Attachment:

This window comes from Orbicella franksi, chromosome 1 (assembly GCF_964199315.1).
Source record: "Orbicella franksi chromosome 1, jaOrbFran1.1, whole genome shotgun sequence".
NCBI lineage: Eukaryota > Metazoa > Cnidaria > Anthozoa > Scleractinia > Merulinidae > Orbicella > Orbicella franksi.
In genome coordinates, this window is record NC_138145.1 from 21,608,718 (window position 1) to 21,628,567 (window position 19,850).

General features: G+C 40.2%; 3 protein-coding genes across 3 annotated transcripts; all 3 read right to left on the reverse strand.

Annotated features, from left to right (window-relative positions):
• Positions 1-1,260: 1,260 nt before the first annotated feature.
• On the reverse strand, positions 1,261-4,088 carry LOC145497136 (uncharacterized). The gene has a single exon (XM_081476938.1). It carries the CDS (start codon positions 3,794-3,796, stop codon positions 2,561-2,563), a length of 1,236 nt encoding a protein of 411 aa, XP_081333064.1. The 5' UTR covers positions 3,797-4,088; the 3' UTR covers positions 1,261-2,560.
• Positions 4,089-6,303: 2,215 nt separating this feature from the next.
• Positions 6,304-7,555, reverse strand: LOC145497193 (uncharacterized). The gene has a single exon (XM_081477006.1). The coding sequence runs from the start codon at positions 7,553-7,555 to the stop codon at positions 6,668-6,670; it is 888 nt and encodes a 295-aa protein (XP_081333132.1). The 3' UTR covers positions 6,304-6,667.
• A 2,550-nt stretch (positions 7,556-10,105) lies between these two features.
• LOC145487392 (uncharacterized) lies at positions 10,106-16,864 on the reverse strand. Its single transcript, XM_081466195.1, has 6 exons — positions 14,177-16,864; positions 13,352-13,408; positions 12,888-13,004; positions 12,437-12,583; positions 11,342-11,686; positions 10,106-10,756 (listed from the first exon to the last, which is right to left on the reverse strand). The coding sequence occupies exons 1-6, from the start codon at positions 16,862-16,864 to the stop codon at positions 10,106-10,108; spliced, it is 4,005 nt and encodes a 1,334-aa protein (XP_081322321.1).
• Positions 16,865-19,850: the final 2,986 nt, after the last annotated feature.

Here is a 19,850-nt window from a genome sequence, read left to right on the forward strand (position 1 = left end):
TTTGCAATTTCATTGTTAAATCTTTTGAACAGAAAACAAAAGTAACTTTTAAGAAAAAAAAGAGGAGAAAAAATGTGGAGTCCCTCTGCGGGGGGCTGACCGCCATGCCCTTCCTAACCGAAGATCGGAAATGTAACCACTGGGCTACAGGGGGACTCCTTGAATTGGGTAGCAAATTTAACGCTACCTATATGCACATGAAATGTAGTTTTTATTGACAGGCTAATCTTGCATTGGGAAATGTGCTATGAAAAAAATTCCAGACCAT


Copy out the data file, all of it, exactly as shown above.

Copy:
This window comes from Orbicella franksi, chromosome 1 (assembly GCF_964199315.1).
Source record: "Orbicella franksi chromosome 1, jaOrbFran1.1, whole genome shotgun sequence".
NCBI lineage: Eukaryota > Metazoa > Cnidaria > Anthozoa > Scleractinia > Merulinidae > Orbicella > Orbicella franksi.
In genome coordinates, this window is record NC_138145.1 from 21,608,718 (window position 1) to 21,628,567 (window position 19,850).

General features: G+C 40.2%; 3 protein-coding genes across 3 annotated transcripts; all 3 read right to left on the reverse strand.

Annotated features, from left to right (window-relative positions):
• Positions 1-1,260: 1,260 nt before the first annotated feature.
• On the reverse strand, positions 1,261-4,088 carry LOC145497136 (uncharacterized). The gene has a single exon (XM_081476938.1). It carries the CDS (start codon positions 3,794-3,796, stop codon positions 2,561-2,563), a length of 1,236 nt encoding a protein of 411 aa, XP_081333064.1. The 5' UTR covers positions 3,797-4,088; the 3' UTR covers positions 1,261-2,560.
• Positions 4,089-6,303: 2,215 nt separating this feature from the next.
• Positions 6,304-7,555, reverse strand: LOC145497193 (uncharacterized). The gene has a single exon (XM_081477006.1). The coding sequence runs from the start codon at positions 7,553-7,555 to the stop codon at positions 6,668-6,670; it is 888 nt and encodes a 295-aa protein (XP_081333132.1). The 3' UTR covers positions 6,304-6,667.
• A 2,550-nt stretch (positions 7,556-10,105) lies between these two features.
• LOC145487392 (uncharacterized) lies at positions 10,106-16,864 on the reverse strand. Its single transcript, XM_081466195.1, has 6 exons — positions 14,177-16,864; positions 13,352-13,408; positions 12,888-13,004; positions 12,437-12,583; positions 11,342-11,686; positions 10,106-10,756 (listed from the first exon to the last, which is right to left on the reverse strand). The coding sequence occupies exons 1-6, from the start codon at positions 16,862-16,864 to the stop codon at positions 10,106-10,108; spliced, it is 4,005 nt and encodes a 1,334-aa protein (XP_081322321.1).
• Positions 16,865-19,850: the final 2,986 nt, after the last annotated feature.

Here is a 19,850-nt window from a genome sequence, read left to right on the forward strand (position 1 = left end):
TTTGCAATTTCATTGTTAAATCTTTTGAACAGAAAACAAAAGTAACTTTTAAGAAAAAAAAGAGGAGAAAAAATGTGGAGTCCCTCTGCGGGGGGCTGACCGCCATGCCCTTCCTAACCGAAGATCGGAAATGTAACCACTGGGCTACAGGGGGACTCCTTGAATTGGGTAGCAAATTTAACGCTACCTATATGCACATGAAATGTAGTTTTTATTGACAGGCTAATCTTGCATTGGGAAATGTGCTATGAAAAAAATTCCAGACCAT